Pars Delicacies is 1 of the longest-jogging achievements stories on the Albuquerque cafe scene.
Iranian immigrants and married pair Mohammad and Shahnaz Tafti opened the cafe in 1984 in a little storefront on Montgomery. Their success spurred a move to a substantially greater location on the I-25 corridor in 2001. An growth followed to accommodate a burgeoning banquet business.
Prepandemic, it was an thrilling place to be on a Saturday evening. The sunken eating room less than a ceiling draped with fabric called to thoughts a lavish tent in the center of a desert oasis. You’d share plates of Persian, Greek and Turkish food items and watch stomach dancers set on a display, and when you remaining, you’d practically invariably go a line of individuals waiting around to get in.
It was just the type of lively scene that the COVID-19 squashed.
In fact, when I visited Pars for lunch a short while ago, the server, who was otherwise vivid and cheery, grew a minimal melancholy chatting of the pandemic’s consequences. Enterprise experienced been slow, she reported, and to make matters even worse, the takeout consumers experienced stopped tipping.
The scene that working day echoed her text. The eating area was vacant conserve for a lone diner scraping leftovers from his plate into a Styrofoam container.
Situations like these could bring about a restaurant to loosen its standards, but the meals coming out of the Pars kitchen that working day was fantastic. An appetizer of mast-o khiar ($6), Farsi for yogurt and cucumber, arrived on a plate with triangles of fresh new, heat pita bread organized close to it like the points of a crown. Great and bitter, the dip resembles Greek tzatziki and Indian raita, but the addition of walnuts and a weighty dose of dill gives it a tiny a lot more heft. I informed my good friend we could cancel the relaxation of our buy and just try to eat this.
Fortunately, we soldiered as a result of the rest of the menu, which is divided between Persian and Mediterranean specialties. Pars gives a stellar version the Persian stew Fesenjan ($12) manufactured from sautéed walnuts floor up in pomegranate sauce. The dish originated from an spot of northern Iran together the Caspian Sea where by pomegranates are considered to have originated. The fruit represented immortality and fertility in Persian lifestyle. Pars’ variation is thick and earthy, with an extreme sweet and bitter taste that you lower with spoonfuls of nutty, aromatic basmati rice served on a independent plate. Hen, a customary accompaniment to this dish, fees $4 extra.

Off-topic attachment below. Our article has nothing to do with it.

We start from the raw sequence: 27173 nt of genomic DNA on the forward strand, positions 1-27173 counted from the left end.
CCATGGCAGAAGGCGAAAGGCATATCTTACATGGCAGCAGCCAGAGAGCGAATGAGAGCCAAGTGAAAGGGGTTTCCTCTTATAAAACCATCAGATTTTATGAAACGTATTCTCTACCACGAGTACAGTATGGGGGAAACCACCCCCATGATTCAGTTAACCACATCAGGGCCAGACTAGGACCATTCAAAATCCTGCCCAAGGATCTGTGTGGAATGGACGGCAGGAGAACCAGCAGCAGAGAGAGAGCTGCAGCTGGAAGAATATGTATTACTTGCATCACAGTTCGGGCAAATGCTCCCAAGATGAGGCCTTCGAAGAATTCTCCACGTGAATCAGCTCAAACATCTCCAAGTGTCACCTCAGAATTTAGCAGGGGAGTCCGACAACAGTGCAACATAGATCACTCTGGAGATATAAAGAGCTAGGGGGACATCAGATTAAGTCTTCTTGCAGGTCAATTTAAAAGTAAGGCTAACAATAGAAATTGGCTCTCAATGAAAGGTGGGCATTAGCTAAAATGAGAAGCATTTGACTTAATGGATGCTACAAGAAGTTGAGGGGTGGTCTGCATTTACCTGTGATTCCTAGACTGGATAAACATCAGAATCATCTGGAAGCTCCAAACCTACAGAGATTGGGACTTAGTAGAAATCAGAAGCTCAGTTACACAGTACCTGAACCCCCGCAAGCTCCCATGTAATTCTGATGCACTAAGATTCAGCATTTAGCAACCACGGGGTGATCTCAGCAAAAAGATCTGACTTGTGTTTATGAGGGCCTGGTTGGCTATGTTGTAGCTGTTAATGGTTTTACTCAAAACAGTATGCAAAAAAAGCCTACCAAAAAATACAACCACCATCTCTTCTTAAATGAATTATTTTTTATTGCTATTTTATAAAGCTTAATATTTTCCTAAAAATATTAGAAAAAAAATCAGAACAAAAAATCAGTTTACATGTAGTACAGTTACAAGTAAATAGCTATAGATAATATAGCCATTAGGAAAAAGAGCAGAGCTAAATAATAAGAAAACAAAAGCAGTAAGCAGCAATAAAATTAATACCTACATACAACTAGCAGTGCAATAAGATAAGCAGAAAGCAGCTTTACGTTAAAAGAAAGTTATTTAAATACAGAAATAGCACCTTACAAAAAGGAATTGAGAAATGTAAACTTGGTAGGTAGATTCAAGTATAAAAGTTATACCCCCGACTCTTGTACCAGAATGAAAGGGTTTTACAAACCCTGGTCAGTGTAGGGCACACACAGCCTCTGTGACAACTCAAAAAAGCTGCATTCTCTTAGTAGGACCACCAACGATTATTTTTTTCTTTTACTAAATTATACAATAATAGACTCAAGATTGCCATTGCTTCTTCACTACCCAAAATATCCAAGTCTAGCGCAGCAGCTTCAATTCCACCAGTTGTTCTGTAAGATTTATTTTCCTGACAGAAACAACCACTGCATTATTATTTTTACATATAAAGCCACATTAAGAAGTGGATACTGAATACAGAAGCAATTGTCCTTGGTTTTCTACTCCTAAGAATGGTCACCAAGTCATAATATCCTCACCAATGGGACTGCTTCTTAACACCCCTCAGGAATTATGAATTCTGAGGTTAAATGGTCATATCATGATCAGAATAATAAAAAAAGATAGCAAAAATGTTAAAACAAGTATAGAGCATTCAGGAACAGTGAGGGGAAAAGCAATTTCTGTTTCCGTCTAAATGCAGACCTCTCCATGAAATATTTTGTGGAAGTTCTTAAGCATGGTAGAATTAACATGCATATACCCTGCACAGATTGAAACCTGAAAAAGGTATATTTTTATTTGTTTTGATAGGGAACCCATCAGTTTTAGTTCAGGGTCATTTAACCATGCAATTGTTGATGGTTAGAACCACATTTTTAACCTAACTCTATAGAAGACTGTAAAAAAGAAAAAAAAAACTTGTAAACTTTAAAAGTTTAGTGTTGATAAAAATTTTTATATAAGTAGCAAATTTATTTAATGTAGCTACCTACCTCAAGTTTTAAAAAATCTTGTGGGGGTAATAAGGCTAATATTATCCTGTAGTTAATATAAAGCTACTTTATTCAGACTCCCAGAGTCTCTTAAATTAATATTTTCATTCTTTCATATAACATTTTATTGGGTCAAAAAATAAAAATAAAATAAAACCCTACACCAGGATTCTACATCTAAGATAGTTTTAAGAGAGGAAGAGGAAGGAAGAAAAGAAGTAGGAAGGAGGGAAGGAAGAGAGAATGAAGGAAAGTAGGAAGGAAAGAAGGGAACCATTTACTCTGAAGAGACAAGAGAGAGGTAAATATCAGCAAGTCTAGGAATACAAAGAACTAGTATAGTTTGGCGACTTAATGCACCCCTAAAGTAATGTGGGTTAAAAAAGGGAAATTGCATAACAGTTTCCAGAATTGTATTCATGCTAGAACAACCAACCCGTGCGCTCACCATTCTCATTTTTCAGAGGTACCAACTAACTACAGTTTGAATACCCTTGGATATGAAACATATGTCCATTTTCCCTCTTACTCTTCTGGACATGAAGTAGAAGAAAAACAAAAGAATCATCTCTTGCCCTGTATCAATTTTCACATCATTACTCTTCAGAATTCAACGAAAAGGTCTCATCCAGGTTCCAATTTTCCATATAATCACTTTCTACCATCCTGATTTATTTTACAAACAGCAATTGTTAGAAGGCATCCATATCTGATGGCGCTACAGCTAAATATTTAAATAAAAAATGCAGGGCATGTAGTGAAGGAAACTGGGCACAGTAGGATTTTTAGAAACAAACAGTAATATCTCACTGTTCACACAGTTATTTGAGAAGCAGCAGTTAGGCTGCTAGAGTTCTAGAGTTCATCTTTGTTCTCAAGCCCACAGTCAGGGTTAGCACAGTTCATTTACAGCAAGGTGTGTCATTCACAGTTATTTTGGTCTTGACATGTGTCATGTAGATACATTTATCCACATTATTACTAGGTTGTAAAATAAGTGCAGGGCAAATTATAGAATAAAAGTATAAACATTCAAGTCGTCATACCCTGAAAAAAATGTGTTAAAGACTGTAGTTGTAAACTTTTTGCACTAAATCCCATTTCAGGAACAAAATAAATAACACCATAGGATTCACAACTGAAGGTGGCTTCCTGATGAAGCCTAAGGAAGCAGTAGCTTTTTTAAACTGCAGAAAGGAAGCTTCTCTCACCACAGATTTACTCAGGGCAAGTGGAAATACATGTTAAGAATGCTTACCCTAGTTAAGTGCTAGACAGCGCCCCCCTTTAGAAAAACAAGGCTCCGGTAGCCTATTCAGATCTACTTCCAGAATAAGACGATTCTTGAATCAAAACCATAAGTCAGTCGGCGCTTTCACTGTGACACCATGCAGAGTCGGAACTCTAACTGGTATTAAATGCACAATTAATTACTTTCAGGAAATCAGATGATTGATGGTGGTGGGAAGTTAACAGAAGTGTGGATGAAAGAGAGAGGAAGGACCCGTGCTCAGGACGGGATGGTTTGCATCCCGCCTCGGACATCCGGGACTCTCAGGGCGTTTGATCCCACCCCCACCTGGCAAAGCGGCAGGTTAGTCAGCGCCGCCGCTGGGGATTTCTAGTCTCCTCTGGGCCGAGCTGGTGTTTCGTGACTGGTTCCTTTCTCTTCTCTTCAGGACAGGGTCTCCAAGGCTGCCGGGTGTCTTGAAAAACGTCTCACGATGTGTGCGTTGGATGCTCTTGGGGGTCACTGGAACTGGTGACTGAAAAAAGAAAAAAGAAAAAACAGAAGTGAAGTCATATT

Pars’ Mediterranean entrees are hefty with Greek specialties like moussaka, gyros and dolmas. In an get of Souvlaki Chicken ($13), big cubes of white meat rooster gilded with paprika and charred at the edges from the hearth had been served off the skewer. The chicken was moist and smoky and picked up a minor zing of acid from the marinade. It was served with a cup of mast-o khiar and rice. The lamb or beef edition is $3 much more.
The menu carries a lengthy list of desserts, most for considerably less than $5. Persian Baklava ($3.50) is a variation of the common Greek version. Instead of becoming layered, the filo dough is wrapped all-around a floor almond and pistachio filling that drips with honey and rosewater, a common sweetener in Iranian cooking that, as the identify signifies, imparts slight flowery notes. It was really good and, as with the Greek version, the smaller serving is extra than enough.
There is a rather substantial beverages menu with beer, wine and wine-based mostly cocktails. At $5, a cup of Turkish espresso in a demitasse cup operates out to about a quarter a sip. Even now, each just one of those people sips packed a wallop of sugar and espresso. It was served with a piece of Turkish Delight, the popular gummy sweet coated in powdered sugar.
Pars has a lot of gluten-absolutely free and vegetarian solutions. The menu has several sampler plates that are a good way to share a wide variety of appetizers, kebabs and desserts.
The server experienced an extensive information of the menu and was astute plenty of to steer me away from some misguided combos.
Belly dancers or not, Pars is well worth a trip. The pandemic hasn’t affected its top quality. It remains at the prime of the city’s Middle Japanese/Mediterranean scene.